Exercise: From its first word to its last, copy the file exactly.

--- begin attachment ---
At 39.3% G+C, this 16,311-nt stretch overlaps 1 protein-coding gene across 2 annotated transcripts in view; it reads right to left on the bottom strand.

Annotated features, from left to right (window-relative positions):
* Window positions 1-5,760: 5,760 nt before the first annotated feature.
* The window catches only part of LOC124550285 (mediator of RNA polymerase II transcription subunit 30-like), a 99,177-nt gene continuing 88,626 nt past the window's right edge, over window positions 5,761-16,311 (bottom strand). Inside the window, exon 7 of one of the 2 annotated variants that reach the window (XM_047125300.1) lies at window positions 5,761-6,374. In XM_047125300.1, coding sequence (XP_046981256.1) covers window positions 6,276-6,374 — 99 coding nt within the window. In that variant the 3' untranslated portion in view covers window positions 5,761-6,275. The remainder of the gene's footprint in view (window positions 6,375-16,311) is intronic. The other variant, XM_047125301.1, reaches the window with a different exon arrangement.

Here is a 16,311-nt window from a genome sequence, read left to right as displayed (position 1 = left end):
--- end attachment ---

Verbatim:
At 39.3% G+C, this 16,311-nt stretch overlaps 1 protein-coding gene across 2 annotated transcripts in view; it reads right to left on the bottom strand.

Annotated features, from left to right (window-relative positions):
* Window positions 1-5,760: 5,760 nt before the first annotated feature.
* The window catches only part of LOC124550285 (mediator of RNA polymerase II transcription subunit 30-like), a 99,177-nt gene continuing 88,626 nt past the window's right edge, over window positions 5,761-16,311 (bottom strand). Inside the window, exon 7 of one of the 2 annotated variants that reach the window (XM_047125300.1) lies at window positions 5,761-6,374. In XM_047125300.1, coding sequence (XP_046981256.1) covers window positions 6,276-6,374 — 99 coding nt within the window. In that variant the 3' untranslated portion in view covers window positions 5,761-6,275. The remainder of the gene's footprint in view (window positions 6,375-16,311) is intronic. The other variant, XM_047125301.1, reaches the window with a different exon arrangement.

Here is a 16,311-nt window from a genome sequence, read left to right as displayed (position 1 = left end):